A rose by any other name

A lesson in branding and trademarking

By A.J. Wagner

The Dayton Voice

The Dayton Voice

Way back in 1998 the owners of this newspaper were contacted by lawyers for the Village Voice, a nationally circulated newspaper out of New York, asking them to cease and desist in the use of the name The Dayton Voice. That’s what the Dayton City Paper was called before it changed its name to Impact Weekly before it changed its name to the Dayton City Paper.

A business’ name is a valuable commodity. Businesses will do their best to protect their name, not just from libel and slander but from being used by other businesses. I gained some familiarity with this topic back in the early ‘80s when I managed a local office for the law firm of Joel Hyatt called Hyatt Legal Services. Like Village Voice, Hyatt Hotels had taken offense at the similar nomenclature and claimed it would cause confusion for the public.

The courts will uphold exclusive use of a trademark name if another business uses it in a like or similar manner that “is likely to cause confusion, or to cause mistake, or to deceive.” The Dayton Voice was prepared to argue that no one would confuse a small weekly entertainment newspaper in Ohio with the New York weekly that was high on production values, big on investigative reporting, larger in size and catering to a totally different market. But alas, David could not find the needed rock to slay Goliath. The Dayton Voice, short on cash and, thus, lawyer power, became philosophical and decided the name change might be good. They settled with Village Voice and became Impact Weekly. So did the Bloomington Voice and the Tacoma Voice, two other small community newspapers.

Not so with the Cape Cod Voice. They refused to bend to the bullying and eventually Village Voice backed off. I wish there were a legal case that set forth the law on all of this but Village Voice never took these cases to court. They scared off The Dayton Voice and others with letters from lawyers. Cape Cod Voice refused to back down to the letters and that is where it ended.

Joel Hyatt’s case did go to court. In court, Hyatt Hotels argued, under the Illinois Anti-Dilution Act, that the name “Hyatt Legal Services” was diluting the good name of the hotel. The hotel chain sought a nationwide order requiring Hyatt Legal Services to use a different name. There was some confusion about how a nationwide order could be made when the only violation might be to an Illinois law.

As I noted earlier, the federal law protects a business name if the newer company “is likely to cause confusion, or to cause mistake, or to deceive.” This standard is at the core of the Lehman Act, an act passed by Congress and signed by the president.

The Illinois Anti-Dilution Act, however, allowed Hyatt Hotels to argue that Hyatt Legal Services was diluting its brand. The Anti-Dilution Act, passed by the Illinois Legislature and signed by the Illinois governor, came in to play because the suit was filed in a Federal District Court of Illinois where the law was in effect and where both enterprises were doing business. The Anti-Dilution Act does not concern itself with confusion or the similarity of the business but only “if the prior user can show that the mark is distinctive and that the subsequent user’s use dilutes that distinctiveness.”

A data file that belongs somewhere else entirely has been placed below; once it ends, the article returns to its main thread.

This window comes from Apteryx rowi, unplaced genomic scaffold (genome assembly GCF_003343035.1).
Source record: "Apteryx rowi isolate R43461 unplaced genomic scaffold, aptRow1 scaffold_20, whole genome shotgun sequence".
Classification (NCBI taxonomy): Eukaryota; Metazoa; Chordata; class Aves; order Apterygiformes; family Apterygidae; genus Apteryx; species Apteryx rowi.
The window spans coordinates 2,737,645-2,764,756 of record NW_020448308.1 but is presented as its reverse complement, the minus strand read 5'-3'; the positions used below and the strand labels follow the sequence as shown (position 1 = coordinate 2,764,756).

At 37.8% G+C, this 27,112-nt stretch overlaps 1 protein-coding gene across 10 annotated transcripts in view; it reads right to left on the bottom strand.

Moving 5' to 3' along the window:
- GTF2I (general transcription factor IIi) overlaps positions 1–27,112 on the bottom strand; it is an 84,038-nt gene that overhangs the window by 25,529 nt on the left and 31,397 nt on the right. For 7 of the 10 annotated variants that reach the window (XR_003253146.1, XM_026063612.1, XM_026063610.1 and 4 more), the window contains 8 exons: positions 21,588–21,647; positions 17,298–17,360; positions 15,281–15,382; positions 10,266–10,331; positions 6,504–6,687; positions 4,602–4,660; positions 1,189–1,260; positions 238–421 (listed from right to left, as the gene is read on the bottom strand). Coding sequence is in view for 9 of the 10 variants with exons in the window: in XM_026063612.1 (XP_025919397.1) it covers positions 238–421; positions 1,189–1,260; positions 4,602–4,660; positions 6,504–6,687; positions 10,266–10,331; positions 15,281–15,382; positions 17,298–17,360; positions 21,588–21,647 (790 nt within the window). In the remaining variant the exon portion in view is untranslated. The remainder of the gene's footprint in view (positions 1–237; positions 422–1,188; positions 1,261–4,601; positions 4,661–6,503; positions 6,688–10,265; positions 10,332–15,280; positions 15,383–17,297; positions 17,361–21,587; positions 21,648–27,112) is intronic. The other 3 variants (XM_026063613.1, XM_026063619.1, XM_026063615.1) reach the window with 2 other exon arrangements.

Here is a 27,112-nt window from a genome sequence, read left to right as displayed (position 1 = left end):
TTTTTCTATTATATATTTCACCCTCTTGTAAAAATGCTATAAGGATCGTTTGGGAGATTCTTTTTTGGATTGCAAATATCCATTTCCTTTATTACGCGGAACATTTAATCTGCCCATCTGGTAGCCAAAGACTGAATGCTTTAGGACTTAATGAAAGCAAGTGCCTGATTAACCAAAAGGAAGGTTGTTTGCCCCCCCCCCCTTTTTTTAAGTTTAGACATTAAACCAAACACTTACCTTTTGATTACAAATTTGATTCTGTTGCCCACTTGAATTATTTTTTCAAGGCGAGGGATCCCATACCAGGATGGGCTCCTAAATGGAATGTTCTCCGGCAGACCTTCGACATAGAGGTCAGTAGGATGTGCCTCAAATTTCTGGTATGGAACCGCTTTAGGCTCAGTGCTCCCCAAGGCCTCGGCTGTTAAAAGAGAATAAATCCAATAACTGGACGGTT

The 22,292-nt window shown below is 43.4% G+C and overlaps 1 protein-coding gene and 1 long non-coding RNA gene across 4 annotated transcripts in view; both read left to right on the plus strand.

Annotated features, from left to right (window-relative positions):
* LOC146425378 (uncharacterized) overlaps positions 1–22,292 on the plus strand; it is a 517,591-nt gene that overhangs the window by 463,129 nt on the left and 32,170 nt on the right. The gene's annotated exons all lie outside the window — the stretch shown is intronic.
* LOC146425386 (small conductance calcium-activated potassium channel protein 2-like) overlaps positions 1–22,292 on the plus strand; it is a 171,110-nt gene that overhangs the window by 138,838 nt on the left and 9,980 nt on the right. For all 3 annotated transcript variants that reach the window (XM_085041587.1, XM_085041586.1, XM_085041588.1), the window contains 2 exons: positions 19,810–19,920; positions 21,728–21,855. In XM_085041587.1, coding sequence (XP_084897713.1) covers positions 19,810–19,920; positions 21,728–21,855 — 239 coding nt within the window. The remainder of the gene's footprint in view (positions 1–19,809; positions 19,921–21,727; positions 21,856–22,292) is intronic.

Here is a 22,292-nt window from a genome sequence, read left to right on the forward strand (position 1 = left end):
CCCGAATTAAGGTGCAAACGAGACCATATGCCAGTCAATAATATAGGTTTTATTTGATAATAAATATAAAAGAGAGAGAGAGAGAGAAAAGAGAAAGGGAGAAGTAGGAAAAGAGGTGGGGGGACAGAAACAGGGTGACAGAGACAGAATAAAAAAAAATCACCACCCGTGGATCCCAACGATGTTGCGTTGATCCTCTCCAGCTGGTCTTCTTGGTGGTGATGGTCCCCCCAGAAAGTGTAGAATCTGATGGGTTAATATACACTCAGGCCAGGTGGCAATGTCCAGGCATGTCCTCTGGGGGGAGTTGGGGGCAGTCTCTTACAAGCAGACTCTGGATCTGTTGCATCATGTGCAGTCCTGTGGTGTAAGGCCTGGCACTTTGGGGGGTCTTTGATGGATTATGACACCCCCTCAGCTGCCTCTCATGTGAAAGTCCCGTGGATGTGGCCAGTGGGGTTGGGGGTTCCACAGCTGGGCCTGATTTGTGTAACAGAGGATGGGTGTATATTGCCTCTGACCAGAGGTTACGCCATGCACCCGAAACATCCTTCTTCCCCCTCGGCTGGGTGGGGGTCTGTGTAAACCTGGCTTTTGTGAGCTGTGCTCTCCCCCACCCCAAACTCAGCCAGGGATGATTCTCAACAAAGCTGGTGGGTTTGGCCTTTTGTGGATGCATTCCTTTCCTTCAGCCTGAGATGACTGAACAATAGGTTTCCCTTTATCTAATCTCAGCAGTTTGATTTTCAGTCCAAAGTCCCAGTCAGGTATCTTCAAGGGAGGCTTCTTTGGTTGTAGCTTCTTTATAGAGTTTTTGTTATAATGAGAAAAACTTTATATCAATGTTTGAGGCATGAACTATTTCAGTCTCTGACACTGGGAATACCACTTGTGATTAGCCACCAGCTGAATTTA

Ultimately, the courts decided that the name Hyatt Legal Services was diluting the name Hyatt Hotels. But because the Anti-Dilution Act only applied to Illinois, only in Illinois would Hyatt need to change its name to J. Hyatt Legal Services — just enough to make the name personal and distinctive. The courts refused to extend the Illinois standard to the rest of the country, however, finding that the name Hyatt Legal Services was not applied to a business similar to the hotel business and not likely to cause confusion. The standard from the Lehman Act was the superior law for the remainder of the country. The court reasoned that to allow the Illinois Anti-Dilution Act to affect business in the remainder of the country would be contrary to the U.S. Constitution’s Commerce Clause, which prevents states from controlling national commerce.

All of this is to say that companies go to great lengths to protect their names. This week’s cover story about Antioch College and Antioch University Midwest is an indication of the importance of protecting a name from confusion. Yet these two entities would be very difficult to separate since they were born in the same family. Their shared use of the name shows good will and common sense if not a common “Yellow Springs voice.”

Wouldn’t that be a good name for a newspaper?

Disclaimer: The content herein is for entertainment and information only. Do not use this as a legal consultation. Every situation has different nuances that can affect the outcome and laws change without notice. If you’re in a situation that calls for legal advice, get a lawyer. You represent yourself at your own risk. The author, the Dayton City Paper and its affiliates shall have no liability stemming from your use of the information contained herein.

A.J. Wagner is an attorney with the law firm of Flanagan, Lieberman, Hoffman and Swaim at 15 W. Fourth Street in Dayton. A.J. and his firm would be glad to help you with all of your legal needs. You can reach A.J. at (937) 223-5200 or at AJWagner@DaytonCityPaper.com.

A.J. Wagner is an attorney with the law firm of Flanagan, Lieberman, Hoffman and Swaim at 15 W. Fourth Street in Dayton. A.J. and his firm would be glad to help you with all of your legal needs. You can reach A.J. at (937) 223-5200 or at AJWagner@DaytonCityPaper.com.

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